Morgana’s Moringa Coconut Latte

Morgana’s Moringa Coconut Latte

Servings

1

Ready In:

5 min

Good For:

Beverage

 

About this Recipe

By: Morgana Jane

Are you a fan of the Matcha Latte? If so, you will love this Moringa Coconut Latte! Moringa Lattes are a quick, simple, delicious, and packed with nutrition!

Ingredients

  • 1 cup Coconut Milk
  • 1.5 tsp Moringa Leaf Powder
  • 1 tbsp Maple Syrup 
  • 1 tsp Coconut Oil

If you are looking for an alternative to a tradition milk based latte, this is a great option. Four simple ingredients, delicious, and ready in less than five minutes! 

You can sweeten this latte with maple syrup or honey, and if sugary sweeteners are a concern, use stevia instead.

 

Nutrition

This delightful beverage is loaded with nutrition! A mere 10 grams of moringa leaf powder is an excellent source of fiber, protein, iron, vitamin E, vitamin K, and as well, contains high levels of vitamin A and calcium. And if that’s not enough, coconut milk and coconut oil lend even more nutritional bang to this quiet, green latte. The mighty coconut is a great source of medium-chain fatty acids which have anti-microbial and anti fungal effects, and serve as an excellent source of efficient energy for your body. And thanks to high levels of lauric acid – the oil really goes to work on inflammation.

Moringa Oleifera Leaf Photo Credit: Abin jv at Malayalam Wikipedia [CC BY 3.0 (https://creativecommons.org/licenses/by/3.0)]  No changes made.

Abin jv at Malayalam Wikipedia [CC BY 3.0 (https://creativecommons.org/licenses/by/3.0)]

Step by Step Instructions

Step 1 

Toss all ingredients into a small pot over medium-high heat. Use a small whisk to mix all ingredients well. Gently whisk until it almost comes to a boil – but keep it below a boil.

Step 2

Remove from heat and use an immersion blender to finish the latte and whip it to a froth, being mindful to keep the blender immersed and not to splatter yourself with hot liquid!

Step 3

Pour your Moringa Latte into your favorite mug, (sprinkle a little nutmeg on top if you like) grab your favorite book, put your feet up, and enjoy!

How to Make Kefir Soda Pop

How to Make Kefir Soda Pop

Servings

2 liters

Ready In:

3 – 5 days

Good For:

Beverage

 

About this Recipe

By: Morgana Jane

Unless you have had your head stuck in the ground for the last couple of years, I don’t need to tell you how much sugar is in soda pop, or that all that sugar is detrimental to your health… But it’s just so yummy and fizzy and we all like a little treat now and again, especially kids, right?? So what to do!!?? Well, there’s a great alternative that’s loaded with flavor, is super easy to make, and has only a fraction of the sugar… Say hello to, Kefir Soda!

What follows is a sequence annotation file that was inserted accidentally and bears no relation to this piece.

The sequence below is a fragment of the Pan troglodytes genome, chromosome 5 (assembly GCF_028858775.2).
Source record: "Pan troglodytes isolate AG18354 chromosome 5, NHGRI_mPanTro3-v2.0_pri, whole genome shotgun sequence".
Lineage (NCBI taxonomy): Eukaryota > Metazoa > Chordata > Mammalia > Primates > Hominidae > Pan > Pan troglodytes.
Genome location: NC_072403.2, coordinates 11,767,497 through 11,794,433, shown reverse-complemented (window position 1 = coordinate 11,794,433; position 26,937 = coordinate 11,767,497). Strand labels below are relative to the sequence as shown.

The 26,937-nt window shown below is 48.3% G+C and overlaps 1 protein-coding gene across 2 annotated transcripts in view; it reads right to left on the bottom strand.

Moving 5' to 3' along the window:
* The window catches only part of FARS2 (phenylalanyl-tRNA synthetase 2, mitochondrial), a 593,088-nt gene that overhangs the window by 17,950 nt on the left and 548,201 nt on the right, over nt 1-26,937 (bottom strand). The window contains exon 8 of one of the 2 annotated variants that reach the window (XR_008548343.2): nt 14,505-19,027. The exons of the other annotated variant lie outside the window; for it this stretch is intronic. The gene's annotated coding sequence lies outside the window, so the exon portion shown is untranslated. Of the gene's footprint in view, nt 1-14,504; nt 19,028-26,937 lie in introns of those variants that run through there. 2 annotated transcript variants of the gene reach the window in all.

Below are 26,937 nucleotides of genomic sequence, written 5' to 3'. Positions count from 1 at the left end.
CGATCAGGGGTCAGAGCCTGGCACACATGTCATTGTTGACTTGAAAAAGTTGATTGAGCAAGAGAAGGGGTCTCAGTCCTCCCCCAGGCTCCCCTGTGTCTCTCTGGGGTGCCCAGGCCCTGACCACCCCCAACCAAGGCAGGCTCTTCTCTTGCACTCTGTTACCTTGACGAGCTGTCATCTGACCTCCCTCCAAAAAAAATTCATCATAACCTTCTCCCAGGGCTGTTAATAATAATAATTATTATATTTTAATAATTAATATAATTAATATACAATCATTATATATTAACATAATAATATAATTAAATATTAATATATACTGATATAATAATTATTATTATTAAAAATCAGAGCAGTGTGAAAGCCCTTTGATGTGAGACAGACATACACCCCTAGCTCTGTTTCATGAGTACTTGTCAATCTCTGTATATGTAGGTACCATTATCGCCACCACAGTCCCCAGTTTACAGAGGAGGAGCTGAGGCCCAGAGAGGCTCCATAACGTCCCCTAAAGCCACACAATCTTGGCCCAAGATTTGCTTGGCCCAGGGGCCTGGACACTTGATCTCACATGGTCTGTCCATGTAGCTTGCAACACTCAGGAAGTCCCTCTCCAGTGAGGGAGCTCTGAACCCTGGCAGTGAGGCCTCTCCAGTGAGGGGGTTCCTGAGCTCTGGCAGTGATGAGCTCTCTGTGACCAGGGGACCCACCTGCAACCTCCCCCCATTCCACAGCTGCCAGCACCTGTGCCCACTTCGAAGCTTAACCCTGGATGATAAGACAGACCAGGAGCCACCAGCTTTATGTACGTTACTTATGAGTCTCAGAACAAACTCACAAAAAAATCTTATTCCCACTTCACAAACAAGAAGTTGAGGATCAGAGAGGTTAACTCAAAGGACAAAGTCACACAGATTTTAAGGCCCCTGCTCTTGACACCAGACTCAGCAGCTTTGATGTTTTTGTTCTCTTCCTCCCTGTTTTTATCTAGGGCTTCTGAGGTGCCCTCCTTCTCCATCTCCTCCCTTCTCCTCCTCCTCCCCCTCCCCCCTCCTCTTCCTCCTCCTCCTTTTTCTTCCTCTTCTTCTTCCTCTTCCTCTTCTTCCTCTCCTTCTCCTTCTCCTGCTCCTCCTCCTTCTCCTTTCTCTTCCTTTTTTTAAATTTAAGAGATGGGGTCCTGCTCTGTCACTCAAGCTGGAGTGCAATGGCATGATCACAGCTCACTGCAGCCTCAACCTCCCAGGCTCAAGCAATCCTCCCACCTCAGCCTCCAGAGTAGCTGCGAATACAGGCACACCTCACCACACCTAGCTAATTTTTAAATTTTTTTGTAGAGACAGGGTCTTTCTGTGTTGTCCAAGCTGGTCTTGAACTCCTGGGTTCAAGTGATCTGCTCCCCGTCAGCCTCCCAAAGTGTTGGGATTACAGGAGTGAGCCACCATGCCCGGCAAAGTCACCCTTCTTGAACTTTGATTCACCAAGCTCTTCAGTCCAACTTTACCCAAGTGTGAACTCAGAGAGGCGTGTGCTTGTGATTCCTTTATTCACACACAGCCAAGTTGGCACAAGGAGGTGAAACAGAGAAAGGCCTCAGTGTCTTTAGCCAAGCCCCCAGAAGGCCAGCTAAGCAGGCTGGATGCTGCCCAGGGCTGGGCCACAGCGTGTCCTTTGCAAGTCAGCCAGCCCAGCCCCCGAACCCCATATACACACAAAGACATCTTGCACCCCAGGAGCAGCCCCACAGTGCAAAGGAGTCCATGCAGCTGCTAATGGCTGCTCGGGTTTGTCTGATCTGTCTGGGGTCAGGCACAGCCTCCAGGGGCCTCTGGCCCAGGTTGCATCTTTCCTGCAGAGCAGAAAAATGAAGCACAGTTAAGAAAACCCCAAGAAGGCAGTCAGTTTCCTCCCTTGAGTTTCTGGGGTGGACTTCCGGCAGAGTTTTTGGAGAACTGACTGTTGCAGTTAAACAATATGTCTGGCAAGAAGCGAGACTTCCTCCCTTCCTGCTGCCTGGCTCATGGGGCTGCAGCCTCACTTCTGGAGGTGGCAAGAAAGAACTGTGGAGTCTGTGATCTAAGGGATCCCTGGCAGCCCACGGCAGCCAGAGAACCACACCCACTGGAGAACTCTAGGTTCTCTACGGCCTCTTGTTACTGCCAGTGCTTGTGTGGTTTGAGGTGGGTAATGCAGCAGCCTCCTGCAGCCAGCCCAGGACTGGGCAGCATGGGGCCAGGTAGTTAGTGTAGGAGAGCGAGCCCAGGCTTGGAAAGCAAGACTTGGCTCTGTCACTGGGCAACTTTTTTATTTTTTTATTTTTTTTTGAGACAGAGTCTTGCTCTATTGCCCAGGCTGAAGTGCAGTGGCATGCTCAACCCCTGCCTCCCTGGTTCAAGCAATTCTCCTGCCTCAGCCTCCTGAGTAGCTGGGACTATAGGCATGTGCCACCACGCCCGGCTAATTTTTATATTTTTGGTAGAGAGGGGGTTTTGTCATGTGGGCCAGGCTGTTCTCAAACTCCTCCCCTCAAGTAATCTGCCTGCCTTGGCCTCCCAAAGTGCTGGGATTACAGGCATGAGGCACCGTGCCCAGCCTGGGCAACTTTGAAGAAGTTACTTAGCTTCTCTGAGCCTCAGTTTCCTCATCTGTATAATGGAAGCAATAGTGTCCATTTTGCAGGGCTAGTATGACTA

Ingredients

  • 4 Naturally Flavored Fruity Herbal Tea Bags (any flavor you like!)
  • 1500 ml Water
    (1.5 liters or quarts)
  • 1 cup cane sugar
    (natural sugar)
  • 1/2 cup Kefir Whey

Most soda has between 10 and 17 teaspoons of sugar per serving – but teaspoons are so tiny, so no big deal, right? Let’s put these facts into a perspective that sheds a little more insight: There are 12 tsp in 1/4 of a cup, and there are almost 16 tsp in 1/3 of a cup... so on average, soda contains 1/4 to 1/3 of a cup of sugar per serving… That’s a lot of sugar! Now imagine if you drink a couple of those per day?! You could be consuming half a cup of sugar, or more, per day! Crazy!

 

Nutrition

Kefir Soda is a probiotic, and probiotics help restore healthy gut flora. Kefir soda is made with sugar but that sugar is what feeds the little micro organisms that create the ferment. So while it starts out sweet, as it ferments it becomes more bubbly and less sweet – because the micro organisms are eating the sugar! By the time the fermentation is finished, there is very little sugar left.

Step by Step Instructions

Step 1 – Collect the Kefir Whey

After you strain the grains from your kefir and store it in the fridge you will notice that after a day or so it will separate into whey and curd. The liquidy stuff is the whey (in the photo above, it’s floating on the curds – sometimes it’s in the middle, sometimes it’s at the bottom). The whey is what you need to make this soda. Use a large spoon to hold back the curd and pour 1/2 to 1 cup of whey through a fine strainer into a glass container. If there is debris in the whey, strain it again through a coffee filter. Cover the whey and set it in the fridge until needed.

Step 2 – Make Tea

 

Place 3 – 4 naturally flavored fruity herbal tea bags into a 2 quart mason jar (Choose any flavor you like! In the photos for this recipe, I used a mixed berry herbal tea). Fill the jar with 1.5 quarts of boiling water, cover and let the tea steep for 2 or 3 hours.

Step 3 – Sugar & Whey

When the tea has cooled, remove the bags, add 1 cup natural sugar and stir until dissolved, but wait until the tea has reached room temperature before you add the whey. Do not add the whey to tea that is hot or too warm – you will kill the little micro organisms and your Kefir Soda will flop! Also,  be sure that’s there is at least a 1 inch gap between the tea and the lid – this baby needs room to ferment, which is a gassy, fizzy, bubbly kind of process!